"Nolan has gone beyond DC Comics into a psychological no-man's land where lessons can be learned."

The mood has changed. The Gothic look that Tim Burton created for Batman and Batman Returns has gone. The flashy pantoesque style of Joel Schumacher in Batman Forever and Batman And Robin is ditched. The campy comic book villains and noble, empty hero has been replaced by something approaching... real life?

In the beginning, there was a boy called Bruce Wayne, who lived in a Victorian pile on the edge of Gotham City. One day, he fell down a disused well in the grounds, awakening a colony of bats that flew screeching past him to the safety of the sky. Ever since, the boy has been terrified of the creatures.

Copy picture

This is the story of how Bruce conquered his fear. His father's last words, as he lay dying, shot in an alley by a mugger, were: "Don't be afraid." As a young man, Bruce disowns his inheritance, wandering the world, imprisoned in Asia, adopted by a secret society, called The League Of Shadows, not unlike al-Qa'eda - excluding the Muslim faith, including fascist philosophies - whose HQ is on a mountain top in Tibet.

This early section of the film is in danger of straying into Highlander territory, or even The Phantom Menace, as Bruce's tutor at The League's school of hard knocks (ref: The Last Samurai) is Ducard (an emaciated Liam Neeson), who resembles, both physically and psychologically, a Jedi Knight.

Co-writer/director Christopher Nolan, best known for Memento (and British to boot), is concerned with the evolution of a mixed up kid, from guilt-stained confusion to the self-styled arbiter of justice in a city already ruled by the crime lord Falcone (a chilling Tom Wilkinson), where rotting slums encroach downtown's faded flamboyance. He never allows his protagonist (intelligently played by Christian Bale) to forget the responsibility of his birthright, aided by cryptic reminders from the family butler (Michael Caine in majestic form).

"What chance does Gotham have when the good people do nothing?"

Almost everywhere you look there are references to the politics of post 9/11. Is Ducard's attitude to Gotham any different to George W Bush's attitude to Kabul, Baghdad, Tehran? Nolan has gone beyond DC Comics into a psychological no-man's land where lessons can be learned. How Bruce becomes the iconic vigilante ("As a symbol I can be incorruptible") is logical every step of the way. He is helped by Mr Fox (Morgan Freeman), a Q figure, who works in the bowels of Wayne Tower and is a technical wizard. The batmobile, for example, is not what you expect and yet appears infinitely more credible as a result. There is a chase through the streets of the city that will blow what remains of your mind.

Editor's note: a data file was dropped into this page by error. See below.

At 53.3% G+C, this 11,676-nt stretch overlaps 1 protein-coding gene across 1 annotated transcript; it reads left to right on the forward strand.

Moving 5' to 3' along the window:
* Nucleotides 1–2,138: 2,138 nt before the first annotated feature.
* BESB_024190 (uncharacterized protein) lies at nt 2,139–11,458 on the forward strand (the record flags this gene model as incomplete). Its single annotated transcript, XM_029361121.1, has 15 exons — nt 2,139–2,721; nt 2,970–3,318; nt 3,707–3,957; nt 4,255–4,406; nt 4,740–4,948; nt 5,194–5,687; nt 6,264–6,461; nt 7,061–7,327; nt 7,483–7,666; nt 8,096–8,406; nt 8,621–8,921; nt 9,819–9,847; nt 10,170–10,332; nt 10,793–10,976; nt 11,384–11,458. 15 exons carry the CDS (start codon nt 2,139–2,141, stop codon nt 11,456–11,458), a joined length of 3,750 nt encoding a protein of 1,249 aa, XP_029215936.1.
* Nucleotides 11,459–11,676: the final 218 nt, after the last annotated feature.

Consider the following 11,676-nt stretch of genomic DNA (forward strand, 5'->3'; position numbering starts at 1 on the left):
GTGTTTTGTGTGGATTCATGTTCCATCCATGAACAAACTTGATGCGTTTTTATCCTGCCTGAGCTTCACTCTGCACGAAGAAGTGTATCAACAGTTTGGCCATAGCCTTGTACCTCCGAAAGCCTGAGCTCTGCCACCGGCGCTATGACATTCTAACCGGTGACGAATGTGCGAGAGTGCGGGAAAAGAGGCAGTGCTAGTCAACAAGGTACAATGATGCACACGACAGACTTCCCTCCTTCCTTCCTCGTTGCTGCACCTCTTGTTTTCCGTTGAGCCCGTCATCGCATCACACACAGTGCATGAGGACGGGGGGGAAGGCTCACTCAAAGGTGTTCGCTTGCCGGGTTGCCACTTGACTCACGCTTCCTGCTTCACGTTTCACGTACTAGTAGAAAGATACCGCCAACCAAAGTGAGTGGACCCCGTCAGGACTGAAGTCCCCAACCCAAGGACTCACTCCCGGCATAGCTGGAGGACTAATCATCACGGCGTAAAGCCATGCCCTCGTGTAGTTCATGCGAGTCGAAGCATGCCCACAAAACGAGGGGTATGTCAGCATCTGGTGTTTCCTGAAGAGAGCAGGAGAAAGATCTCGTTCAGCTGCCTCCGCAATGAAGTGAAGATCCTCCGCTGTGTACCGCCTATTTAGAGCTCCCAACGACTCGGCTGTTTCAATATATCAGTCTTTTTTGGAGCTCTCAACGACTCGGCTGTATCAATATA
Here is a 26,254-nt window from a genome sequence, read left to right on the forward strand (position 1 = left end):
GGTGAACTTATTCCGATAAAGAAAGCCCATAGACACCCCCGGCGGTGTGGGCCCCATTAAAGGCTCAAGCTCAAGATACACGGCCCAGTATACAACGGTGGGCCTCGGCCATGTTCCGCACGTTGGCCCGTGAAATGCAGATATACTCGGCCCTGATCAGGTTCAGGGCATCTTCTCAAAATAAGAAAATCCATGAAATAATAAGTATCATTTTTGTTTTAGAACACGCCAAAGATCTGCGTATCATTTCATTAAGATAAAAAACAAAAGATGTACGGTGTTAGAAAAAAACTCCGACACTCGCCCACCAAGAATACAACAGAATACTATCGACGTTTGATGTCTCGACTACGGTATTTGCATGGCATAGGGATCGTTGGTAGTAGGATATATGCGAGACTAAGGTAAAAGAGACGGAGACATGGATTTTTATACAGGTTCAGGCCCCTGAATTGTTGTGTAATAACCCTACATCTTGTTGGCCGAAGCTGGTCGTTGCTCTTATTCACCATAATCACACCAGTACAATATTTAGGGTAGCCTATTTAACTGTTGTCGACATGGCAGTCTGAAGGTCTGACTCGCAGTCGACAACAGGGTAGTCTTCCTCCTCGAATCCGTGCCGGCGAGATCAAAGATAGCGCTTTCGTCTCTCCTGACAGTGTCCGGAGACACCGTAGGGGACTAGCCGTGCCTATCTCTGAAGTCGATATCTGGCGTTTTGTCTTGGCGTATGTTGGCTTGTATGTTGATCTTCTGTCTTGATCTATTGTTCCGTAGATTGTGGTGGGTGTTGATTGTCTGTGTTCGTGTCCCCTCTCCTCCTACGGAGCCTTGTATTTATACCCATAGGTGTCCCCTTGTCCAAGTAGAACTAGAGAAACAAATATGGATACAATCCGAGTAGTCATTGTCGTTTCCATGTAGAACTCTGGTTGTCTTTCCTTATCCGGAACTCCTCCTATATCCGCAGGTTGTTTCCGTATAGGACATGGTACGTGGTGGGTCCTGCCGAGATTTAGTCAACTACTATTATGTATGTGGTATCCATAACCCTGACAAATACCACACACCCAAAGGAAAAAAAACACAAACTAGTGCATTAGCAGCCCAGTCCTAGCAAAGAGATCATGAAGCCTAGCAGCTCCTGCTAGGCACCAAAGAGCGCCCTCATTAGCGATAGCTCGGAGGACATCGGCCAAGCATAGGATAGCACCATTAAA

If The Joker dropped by, with his leery grin and circus clothes, he would be dismissed as a raving lunatic, which may be a genuine criticism of Nolan's consummate work. The prequel does not fit what will follow - or rather, has followed - despite scintillating visual feats and daring stunts. This is as much an investigation into the human heart as the recreation of a superhero's early days.

"It's what you do that defines you."

Reviewed on: 17 Jun 2005
Share this with others on...
Batman Begins packshot
The evolution of mixed up rich kid Bruce Wayne into the Dark Knight of Gotham City.
Amazon link

Read more Batman Begins reviews:

Stephen Carty *****
Scott Macdonald ****1/2
The Remote Viewer ****

Director: Christopher Nolan

Writer: Christopher Nolan, David S Goyer

Starring: Christian Bale, Michael Caine, Liam Neeson, Katie Holmes, Gary Oldman, Cillian Murphy, Tom Wilkinson, Morgan Freeman, Linus Roache, Rutger Hauer, Ken Watanabe, Gus Lewis, Sara Stewart

Year: 2005

Runtime: 141 minutes

BBFC: 12A - Adult Supervision

Country: US


Search database: